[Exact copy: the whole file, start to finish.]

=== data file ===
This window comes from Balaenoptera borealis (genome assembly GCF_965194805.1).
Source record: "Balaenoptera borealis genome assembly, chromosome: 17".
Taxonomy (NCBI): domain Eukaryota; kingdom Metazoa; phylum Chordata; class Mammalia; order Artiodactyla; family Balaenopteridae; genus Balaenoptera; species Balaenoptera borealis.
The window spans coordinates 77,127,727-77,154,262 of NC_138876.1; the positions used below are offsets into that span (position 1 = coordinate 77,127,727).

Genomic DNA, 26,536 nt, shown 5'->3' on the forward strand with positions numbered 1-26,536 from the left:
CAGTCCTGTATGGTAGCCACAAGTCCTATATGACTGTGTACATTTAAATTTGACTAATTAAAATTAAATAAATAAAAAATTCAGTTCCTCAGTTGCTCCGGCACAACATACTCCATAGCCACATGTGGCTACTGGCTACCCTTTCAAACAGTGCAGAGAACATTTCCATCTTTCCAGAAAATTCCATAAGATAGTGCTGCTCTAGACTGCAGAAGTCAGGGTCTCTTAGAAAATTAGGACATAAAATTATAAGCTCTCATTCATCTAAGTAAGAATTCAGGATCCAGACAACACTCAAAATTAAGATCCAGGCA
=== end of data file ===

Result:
This window comes from Balaenoptera borealis (genome assembly GCF_965194805.1).
Source record: "Balaenoptera borealis genome assembly, chromosome: 17".
Taxonomy (NCBI): domain Eukaryota; kingdom Metazoa; phylum Chordata; class Mammalia; order Artiodactyla; family Balaenopteridae; genus Balaenoptera; species Balaenoptera borealis.
The window spans coordinates 77,127,727-77,154,262 of NC_138876.1; the positions used below are offsets into that span (position 1 = coordinate 77,127,727).

Genomic DNA, 26,536 nt, shown 5'->3' on the forward strand with positions numbered 1-26,536 from the left:
CAGTCCTGTATGGTAGCCACAAGTCCTATATGACTGTGTACATTTAAATTTGACTAATTAAAATTAAATAAATAAAAAATTCAGTTCCTCAGTTGCTCCGGCACAACATACTCCATAGCCACATGTGGCTACTGGCTACCCTTTCAAACAGTGCAGAGAACATTTCCATCTTTCCAGAAAATTCCATAAGATAGTGCTGCTCTAGACTGCAGAAGTCAGGGTCTCTTAGAAAATTAGGACATAAAATTATAAGCTCTCATTCATCTAAGTAAGAATTCAGGATCCAGACAACACTCAAAATTAAGATCCAGGCA